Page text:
Pierce County’s COVID-19 vaccination rate lags behind the national and state averages and is lower than half of its neighboring counties, according to statistics provided by the Georgia Department of Public Health (GDPH).
Only 23% of Pierce County’s population has received both doses of the vaccination for the coronavirus, according to information released last Tuesday. A total of 4,926 Pierce County residents have received at least one dose of the vaccine, with a total of 4,455 receiving both to be fully vaccinated.
That figure is 22% lower than the national average of 45.1% from the Centers for Disease Control (CDC) and a full 13% lower than the state average of 36.2% from the GDPH.
Compared to surrounding counties, Pierce ranked lower than Ware (27%), Wayne (25%) and Appling (24%), but the vaccination rate for local residents was higher Bacon (21%) and Brantley (17%).
Of the 23% of Pierce County resident vaccinated, females were more likely to take the vaccine by a percentage of 28.7 to 22.7%. A total of 63% of the vaccinations were given to residents 65 and older. The vaccination rates for Blacks were slightly higher than whites at 25.5% to 25.3%.
Vaccines were first developed during the administration of President Donald Trump under a program called “Operation Warp Speed.” Vaccines are now provided by several major companies including Johnson & Johnson, Moderna and Pfizer.
Vaccine distribution has been widely available since March. President Joe Biden set a national goal of having 70% of Americans vaccinated by Independence Day, July 4, but it appears that goal will not be reached.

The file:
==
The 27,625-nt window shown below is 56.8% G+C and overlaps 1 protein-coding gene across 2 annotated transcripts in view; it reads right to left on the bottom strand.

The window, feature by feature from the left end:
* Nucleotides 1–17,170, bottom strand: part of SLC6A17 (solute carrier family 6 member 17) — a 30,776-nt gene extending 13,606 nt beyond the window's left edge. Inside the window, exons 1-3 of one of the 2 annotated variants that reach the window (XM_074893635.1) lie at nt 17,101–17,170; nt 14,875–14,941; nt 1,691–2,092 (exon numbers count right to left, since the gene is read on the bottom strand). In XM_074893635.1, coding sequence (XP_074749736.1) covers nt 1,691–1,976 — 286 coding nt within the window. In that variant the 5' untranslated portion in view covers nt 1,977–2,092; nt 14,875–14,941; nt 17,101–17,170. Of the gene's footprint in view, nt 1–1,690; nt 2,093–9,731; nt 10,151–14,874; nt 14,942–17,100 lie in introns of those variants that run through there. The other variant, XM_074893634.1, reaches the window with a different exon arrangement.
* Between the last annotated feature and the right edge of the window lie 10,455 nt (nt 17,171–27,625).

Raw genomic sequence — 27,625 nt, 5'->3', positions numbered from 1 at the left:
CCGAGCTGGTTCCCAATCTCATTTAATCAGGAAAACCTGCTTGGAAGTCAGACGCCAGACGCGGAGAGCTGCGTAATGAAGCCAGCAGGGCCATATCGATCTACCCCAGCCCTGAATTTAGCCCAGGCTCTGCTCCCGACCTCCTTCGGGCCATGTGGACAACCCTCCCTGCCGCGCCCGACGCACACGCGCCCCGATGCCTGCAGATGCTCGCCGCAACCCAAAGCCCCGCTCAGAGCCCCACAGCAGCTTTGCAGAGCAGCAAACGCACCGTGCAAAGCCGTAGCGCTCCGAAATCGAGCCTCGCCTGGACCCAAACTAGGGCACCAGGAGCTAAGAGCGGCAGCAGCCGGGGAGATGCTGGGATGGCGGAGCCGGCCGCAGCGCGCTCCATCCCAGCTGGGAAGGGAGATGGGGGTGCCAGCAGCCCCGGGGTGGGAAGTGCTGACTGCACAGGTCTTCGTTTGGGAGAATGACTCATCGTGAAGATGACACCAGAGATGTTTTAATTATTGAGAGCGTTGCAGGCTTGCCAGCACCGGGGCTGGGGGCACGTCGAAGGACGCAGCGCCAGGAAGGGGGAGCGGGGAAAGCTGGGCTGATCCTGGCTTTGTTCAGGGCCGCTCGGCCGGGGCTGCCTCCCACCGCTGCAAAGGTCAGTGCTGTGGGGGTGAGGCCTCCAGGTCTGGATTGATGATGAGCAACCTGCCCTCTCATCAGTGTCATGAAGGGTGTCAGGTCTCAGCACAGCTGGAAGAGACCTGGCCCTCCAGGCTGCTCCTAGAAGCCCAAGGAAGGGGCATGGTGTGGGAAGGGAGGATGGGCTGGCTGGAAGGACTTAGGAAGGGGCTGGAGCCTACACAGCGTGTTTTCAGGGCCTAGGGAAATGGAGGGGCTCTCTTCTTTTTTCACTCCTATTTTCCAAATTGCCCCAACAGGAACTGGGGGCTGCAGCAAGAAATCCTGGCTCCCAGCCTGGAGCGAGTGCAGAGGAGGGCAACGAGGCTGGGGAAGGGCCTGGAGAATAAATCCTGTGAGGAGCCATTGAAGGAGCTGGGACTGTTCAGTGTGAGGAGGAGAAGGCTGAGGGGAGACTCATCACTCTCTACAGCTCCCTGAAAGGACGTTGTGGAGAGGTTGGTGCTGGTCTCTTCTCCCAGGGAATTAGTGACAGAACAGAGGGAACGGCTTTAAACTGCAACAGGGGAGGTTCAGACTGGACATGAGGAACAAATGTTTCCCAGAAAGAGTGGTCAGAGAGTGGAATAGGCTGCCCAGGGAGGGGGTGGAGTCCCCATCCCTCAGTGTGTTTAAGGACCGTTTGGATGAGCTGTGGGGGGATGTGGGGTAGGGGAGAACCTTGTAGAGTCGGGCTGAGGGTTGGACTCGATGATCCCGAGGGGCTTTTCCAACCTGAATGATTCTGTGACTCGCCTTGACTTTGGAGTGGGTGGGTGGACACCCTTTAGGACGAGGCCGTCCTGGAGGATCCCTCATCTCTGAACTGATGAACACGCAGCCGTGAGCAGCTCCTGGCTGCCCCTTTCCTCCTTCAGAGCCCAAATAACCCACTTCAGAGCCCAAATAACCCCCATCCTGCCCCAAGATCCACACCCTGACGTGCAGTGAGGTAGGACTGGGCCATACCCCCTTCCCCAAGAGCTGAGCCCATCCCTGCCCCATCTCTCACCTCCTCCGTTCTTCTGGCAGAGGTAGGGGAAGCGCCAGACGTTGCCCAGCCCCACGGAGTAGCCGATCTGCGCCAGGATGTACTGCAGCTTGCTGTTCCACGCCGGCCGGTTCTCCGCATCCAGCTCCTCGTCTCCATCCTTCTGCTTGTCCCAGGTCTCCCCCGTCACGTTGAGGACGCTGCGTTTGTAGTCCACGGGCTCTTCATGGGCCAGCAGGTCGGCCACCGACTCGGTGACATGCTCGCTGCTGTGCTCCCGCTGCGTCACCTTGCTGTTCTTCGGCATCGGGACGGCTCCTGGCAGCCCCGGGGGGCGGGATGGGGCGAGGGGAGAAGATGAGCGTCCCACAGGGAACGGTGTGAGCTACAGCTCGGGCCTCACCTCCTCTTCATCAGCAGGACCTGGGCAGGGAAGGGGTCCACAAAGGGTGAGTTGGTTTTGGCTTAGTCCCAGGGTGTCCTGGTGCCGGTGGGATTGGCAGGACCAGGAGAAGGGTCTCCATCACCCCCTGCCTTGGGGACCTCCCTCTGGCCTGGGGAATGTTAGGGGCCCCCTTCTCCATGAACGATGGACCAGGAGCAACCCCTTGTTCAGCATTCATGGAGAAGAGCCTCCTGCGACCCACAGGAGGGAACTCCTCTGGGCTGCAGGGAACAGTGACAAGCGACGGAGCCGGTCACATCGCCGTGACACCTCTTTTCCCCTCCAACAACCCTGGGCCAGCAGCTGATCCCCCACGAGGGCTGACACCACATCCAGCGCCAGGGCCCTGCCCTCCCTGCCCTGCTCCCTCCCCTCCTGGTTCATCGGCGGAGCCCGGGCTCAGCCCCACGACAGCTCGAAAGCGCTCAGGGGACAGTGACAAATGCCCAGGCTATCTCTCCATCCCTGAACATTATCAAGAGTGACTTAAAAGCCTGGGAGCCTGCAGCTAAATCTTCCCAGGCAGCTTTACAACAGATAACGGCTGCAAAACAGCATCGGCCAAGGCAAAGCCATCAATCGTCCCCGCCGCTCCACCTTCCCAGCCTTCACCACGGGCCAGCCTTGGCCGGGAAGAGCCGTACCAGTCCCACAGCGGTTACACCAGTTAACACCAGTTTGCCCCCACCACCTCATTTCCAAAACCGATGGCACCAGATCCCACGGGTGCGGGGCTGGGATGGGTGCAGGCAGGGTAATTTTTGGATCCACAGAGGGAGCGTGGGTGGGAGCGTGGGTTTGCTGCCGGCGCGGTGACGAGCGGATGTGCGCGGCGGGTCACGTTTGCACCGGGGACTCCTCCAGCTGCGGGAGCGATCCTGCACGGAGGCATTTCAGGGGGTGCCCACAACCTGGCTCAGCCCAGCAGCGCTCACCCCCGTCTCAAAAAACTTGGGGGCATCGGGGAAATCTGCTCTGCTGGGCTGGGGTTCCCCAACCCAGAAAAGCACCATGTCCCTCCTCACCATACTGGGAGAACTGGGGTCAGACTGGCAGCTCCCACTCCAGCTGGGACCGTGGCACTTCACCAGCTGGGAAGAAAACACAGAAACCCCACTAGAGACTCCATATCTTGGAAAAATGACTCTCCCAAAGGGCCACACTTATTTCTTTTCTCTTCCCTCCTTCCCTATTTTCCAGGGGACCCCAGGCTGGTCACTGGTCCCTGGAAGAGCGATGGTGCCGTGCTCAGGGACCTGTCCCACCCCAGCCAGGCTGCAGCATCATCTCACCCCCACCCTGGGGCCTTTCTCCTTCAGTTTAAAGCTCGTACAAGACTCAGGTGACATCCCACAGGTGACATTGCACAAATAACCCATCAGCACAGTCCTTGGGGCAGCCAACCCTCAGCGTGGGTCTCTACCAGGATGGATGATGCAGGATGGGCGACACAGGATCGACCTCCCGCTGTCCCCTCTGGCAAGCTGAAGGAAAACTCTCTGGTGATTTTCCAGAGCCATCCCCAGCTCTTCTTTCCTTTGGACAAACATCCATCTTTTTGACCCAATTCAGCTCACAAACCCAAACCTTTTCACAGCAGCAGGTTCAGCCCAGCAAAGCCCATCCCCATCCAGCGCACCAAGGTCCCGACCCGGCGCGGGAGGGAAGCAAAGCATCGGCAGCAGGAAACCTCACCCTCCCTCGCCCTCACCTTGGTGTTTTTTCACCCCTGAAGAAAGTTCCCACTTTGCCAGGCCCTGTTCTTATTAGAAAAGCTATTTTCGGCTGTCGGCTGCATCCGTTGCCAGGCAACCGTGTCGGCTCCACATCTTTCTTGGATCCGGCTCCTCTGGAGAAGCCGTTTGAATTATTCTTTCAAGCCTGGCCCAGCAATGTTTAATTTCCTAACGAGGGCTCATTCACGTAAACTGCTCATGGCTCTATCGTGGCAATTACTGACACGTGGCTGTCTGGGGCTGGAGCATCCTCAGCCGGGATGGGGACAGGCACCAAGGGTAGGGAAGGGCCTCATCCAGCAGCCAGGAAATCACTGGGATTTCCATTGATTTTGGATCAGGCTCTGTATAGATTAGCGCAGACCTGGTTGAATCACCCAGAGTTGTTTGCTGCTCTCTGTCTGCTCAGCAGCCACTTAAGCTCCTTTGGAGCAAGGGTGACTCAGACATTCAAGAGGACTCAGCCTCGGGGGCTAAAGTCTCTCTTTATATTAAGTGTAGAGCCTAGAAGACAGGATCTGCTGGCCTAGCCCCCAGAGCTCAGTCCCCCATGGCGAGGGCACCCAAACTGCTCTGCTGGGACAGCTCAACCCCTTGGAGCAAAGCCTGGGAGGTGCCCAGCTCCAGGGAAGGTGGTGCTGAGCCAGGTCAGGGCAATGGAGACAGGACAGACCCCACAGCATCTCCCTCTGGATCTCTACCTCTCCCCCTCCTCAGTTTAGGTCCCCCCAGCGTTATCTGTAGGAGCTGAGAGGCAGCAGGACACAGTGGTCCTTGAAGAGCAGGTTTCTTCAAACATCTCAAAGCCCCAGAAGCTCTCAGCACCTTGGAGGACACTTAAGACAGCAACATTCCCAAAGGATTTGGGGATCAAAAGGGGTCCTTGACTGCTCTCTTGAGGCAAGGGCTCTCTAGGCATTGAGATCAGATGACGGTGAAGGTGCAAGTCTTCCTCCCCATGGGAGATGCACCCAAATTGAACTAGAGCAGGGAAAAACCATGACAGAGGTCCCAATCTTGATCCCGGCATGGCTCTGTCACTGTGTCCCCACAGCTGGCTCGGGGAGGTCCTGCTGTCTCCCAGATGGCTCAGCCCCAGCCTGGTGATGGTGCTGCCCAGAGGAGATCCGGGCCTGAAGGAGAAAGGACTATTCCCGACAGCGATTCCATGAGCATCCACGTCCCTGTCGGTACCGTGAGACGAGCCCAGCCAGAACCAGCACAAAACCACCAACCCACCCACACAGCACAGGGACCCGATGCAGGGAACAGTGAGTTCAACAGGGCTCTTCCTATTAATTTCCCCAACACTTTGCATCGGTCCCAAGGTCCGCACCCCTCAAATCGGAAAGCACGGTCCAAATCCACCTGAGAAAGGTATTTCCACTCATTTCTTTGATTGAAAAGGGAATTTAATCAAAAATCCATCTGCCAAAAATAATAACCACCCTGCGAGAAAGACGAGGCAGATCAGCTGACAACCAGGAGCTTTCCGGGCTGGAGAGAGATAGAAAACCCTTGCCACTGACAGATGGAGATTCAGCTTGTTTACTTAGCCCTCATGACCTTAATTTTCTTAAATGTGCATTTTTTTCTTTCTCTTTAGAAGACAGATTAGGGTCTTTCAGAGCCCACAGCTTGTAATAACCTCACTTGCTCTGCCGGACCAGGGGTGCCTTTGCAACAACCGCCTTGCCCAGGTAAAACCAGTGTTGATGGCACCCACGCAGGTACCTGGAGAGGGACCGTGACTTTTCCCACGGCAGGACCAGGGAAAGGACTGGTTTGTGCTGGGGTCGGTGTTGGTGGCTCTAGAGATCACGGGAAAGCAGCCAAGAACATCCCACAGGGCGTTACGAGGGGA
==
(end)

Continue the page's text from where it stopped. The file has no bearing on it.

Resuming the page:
Both Former President Trump and President Biden have received the vaccine.
The vaccines are available at the local health department and at various pharmacies in the area. An availability listing is available at www.vaccines.gov/search/.
Katie Hadden, public information officer for the Southeast Health District, enccourages all residents to be vaccinated.
The Southeast Health District is currently working on an “I Said Yes” vaccination campaign to encourage residents to get vaccinated.
The “I Said Yes” campaign will feature local community leaders who have received the vaccine.
Dr. Brent Waters of Blackshear Family Practice says 100 % of the doctors and nurses at his office have gotten the vaccine and he encourages everyone to get it.
“We realize the harm caused by the virus and the remarkable success rate of the vaccine,” Dr. Waters said. “There is a very small rate of complications from the vaccine especially compared to complications from the virus which include requirement for supplemental oxygen, chronic fatigue and increased risk of blood clots.”
Since statistics were started in March, 2020, 49 Pierce Countians have died of COVID and the disease is suspected in the deaths of 12 others. A total of 149 hospitalizations have occurred locally and there have been 1,291 confirmed cases of the disease.
While the rate of infections are “way down” from the peak in January of this year, Waters points out the virus is still present in the community.
“The risk is still there. We continue to have people in the hospital with COVID,” he said.
Statewide, there have been 21,318 deaths since the pandemic began. According to the CDC, nationally there have been 598,713 deaths since the outbreak began.